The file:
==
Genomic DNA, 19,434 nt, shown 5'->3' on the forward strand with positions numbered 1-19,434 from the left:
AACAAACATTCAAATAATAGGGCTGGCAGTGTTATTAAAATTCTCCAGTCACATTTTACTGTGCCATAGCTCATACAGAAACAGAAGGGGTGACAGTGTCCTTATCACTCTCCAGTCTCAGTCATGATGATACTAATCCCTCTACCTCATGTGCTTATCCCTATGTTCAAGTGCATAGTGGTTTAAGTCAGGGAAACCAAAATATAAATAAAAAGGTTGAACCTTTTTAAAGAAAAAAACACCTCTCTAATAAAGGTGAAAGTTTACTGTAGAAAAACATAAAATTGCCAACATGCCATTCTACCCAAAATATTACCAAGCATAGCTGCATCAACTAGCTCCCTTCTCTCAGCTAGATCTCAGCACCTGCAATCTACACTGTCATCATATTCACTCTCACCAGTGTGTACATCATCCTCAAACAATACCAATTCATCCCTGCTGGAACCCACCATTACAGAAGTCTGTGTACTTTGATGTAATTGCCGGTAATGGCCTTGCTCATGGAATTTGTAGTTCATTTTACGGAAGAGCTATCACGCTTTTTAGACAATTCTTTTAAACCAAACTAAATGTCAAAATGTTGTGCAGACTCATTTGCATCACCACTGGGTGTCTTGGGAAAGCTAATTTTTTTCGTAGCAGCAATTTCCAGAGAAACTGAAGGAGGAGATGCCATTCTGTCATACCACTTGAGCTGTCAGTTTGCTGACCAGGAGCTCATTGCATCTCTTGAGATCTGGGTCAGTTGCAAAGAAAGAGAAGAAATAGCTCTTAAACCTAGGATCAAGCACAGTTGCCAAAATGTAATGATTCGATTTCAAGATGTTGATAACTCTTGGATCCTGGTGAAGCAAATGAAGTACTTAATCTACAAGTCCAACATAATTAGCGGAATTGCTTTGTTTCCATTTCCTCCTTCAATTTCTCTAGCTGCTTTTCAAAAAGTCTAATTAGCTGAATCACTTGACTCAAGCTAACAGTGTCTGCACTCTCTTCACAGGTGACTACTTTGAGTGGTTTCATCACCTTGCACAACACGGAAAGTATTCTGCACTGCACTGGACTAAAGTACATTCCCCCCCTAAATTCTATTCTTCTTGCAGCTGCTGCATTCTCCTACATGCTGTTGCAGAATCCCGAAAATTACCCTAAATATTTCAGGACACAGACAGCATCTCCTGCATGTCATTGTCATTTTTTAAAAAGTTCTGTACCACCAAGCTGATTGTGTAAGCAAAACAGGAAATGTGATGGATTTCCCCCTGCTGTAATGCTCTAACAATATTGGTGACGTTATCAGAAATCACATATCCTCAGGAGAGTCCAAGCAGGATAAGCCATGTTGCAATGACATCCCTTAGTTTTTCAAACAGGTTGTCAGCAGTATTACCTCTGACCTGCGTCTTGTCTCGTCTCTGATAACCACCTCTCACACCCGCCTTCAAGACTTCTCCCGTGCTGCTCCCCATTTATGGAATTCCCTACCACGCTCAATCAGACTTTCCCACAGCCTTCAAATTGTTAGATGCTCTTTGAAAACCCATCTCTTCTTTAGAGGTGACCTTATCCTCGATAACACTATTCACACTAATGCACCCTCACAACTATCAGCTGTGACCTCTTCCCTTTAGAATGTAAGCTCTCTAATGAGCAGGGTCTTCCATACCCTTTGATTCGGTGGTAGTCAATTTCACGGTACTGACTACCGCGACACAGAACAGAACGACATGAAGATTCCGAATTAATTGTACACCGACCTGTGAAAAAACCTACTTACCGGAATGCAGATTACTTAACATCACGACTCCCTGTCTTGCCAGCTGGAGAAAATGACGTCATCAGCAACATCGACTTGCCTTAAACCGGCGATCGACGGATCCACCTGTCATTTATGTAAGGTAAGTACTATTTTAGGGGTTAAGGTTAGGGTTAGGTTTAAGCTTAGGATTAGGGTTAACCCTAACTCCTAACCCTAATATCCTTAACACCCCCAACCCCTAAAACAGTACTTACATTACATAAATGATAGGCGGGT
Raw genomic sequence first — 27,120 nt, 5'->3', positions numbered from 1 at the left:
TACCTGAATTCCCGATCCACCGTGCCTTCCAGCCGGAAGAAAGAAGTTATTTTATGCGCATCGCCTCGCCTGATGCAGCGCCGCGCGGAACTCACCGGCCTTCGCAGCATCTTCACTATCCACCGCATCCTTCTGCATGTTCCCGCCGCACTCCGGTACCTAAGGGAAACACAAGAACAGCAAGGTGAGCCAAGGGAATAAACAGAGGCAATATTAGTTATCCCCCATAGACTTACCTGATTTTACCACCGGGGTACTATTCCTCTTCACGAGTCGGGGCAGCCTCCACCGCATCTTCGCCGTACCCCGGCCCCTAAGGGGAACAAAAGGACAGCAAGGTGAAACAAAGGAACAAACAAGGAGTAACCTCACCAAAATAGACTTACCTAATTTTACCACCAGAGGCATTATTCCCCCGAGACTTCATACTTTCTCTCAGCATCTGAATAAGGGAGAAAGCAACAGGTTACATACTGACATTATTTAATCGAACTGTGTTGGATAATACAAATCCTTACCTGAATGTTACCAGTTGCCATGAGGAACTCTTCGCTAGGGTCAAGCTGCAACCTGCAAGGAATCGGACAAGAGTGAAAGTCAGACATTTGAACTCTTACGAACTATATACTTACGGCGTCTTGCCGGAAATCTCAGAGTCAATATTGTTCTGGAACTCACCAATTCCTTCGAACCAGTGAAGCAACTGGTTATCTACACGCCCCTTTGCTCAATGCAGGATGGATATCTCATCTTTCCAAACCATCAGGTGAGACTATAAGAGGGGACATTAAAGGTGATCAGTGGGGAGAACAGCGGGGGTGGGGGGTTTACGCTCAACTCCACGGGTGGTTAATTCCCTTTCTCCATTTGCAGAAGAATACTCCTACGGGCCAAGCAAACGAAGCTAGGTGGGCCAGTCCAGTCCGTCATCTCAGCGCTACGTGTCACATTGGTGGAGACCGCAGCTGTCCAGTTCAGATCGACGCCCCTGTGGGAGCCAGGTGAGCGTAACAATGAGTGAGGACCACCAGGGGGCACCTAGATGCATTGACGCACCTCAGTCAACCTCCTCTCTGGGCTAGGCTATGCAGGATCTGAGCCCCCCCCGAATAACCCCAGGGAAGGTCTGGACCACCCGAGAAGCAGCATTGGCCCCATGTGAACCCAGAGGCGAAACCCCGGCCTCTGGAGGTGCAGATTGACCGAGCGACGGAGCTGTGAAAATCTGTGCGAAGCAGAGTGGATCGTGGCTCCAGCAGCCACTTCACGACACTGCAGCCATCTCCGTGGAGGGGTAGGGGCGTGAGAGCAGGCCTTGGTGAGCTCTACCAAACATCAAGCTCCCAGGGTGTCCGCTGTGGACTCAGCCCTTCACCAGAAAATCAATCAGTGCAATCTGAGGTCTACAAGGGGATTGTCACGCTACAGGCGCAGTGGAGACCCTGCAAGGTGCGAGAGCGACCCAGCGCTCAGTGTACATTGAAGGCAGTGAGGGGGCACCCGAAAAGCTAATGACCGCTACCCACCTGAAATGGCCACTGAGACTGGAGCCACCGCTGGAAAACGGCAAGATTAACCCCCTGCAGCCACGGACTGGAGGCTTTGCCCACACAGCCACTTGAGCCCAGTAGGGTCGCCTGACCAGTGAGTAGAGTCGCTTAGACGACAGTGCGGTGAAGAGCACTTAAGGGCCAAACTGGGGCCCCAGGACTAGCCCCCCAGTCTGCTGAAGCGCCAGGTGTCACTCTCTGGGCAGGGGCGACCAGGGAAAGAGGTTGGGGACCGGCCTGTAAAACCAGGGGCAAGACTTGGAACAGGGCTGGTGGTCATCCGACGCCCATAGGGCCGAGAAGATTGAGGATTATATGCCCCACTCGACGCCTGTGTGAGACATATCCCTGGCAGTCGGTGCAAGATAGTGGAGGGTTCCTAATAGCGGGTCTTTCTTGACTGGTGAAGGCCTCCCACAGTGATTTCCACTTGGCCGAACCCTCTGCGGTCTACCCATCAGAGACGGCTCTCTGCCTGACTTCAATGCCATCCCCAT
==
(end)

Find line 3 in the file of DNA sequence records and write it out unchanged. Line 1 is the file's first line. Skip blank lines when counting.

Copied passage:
Raw genomic sequence first — 27,120 nt, 5'->3', positions numbered from 1 at the left: